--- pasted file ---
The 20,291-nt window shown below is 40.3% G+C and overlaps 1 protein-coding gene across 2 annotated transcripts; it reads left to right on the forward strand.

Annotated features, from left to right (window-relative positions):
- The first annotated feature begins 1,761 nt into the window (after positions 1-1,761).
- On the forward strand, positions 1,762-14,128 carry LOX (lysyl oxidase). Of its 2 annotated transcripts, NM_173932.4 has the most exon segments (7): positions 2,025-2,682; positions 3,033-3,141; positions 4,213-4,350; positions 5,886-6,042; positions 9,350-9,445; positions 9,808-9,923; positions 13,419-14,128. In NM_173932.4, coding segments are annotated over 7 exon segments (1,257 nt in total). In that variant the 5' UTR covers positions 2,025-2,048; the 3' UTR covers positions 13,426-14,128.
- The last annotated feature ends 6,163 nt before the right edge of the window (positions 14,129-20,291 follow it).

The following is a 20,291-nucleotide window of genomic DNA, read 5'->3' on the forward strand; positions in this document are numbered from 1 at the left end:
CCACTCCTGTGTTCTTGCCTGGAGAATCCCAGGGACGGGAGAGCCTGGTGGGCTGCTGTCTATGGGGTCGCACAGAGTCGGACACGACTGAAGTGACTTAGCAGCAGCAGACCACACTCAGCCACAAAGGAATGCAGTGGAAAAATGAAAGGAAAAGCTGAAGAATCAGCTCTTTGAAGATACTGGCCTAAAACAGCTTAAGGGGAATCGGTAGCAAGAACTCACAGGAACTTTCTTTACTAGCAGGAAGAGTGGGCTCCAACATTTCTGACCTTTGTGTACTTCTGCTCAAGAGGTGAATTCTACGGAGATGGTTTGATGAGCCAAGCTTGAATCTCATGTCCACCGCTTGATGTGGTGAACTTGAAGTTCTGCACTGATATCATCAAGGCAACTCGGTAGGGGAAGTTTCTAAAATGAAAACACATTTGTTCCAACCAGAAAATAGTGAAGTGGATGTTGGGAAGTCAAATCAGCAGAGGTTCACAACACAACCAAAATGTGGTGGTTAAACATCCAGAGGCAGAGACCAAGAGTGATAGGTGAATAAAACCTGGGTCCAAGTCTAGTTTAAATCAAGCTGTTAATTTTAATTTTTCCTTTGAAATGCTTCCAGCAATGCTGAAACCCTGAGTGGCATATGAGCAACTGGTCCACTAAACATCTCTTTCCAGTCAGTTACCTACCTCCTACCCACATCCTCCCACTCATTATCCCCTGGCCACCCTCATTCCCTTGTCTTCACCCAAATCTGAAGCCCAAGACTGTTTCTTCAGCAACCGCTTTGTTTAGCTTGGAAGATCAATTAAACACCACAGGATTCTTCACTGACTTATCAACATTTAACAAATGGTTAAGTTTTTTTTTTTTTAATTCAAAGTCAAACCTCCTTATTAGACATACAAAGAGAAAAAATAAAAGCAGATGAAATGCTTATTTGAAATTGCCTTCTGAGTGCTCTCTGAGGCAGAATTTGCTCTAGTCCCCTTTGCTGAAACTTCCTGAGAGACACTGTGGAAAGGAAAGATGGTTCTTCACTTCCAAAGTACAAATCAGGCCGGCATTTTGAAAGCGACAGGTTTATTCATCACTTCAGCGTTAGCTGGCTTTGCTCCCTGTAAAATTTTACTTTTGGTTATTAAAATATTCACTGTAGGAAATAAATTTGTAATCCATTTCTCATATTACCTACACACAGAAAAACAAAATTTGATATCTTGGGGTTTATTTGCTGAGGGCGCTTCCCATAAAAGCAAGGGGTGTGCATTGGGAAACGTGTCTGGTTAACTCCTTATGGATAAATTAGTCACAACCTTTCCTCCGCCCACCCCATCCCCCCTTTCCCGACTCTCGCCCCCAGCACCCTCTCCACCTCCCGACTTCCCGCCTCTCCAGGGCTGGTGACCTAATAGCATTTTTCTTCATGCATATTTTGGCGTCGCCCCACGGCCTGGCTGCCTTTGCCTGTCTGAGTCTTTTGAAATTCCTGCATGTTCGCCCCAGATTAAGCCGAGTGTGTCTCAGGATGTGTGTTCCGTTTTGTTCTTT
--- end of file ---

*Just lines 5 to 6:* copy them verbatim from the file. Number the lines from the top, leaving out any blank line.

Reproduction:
- The last annotated feature ends 6,163 nt before the right edge of the window (positions 14,129-20,291 follow it).

The following is a 20,291-nucleotide window of genomic DNA, read 5'->3' on the forward strand; positions in this document are numbered from 1 at the left end: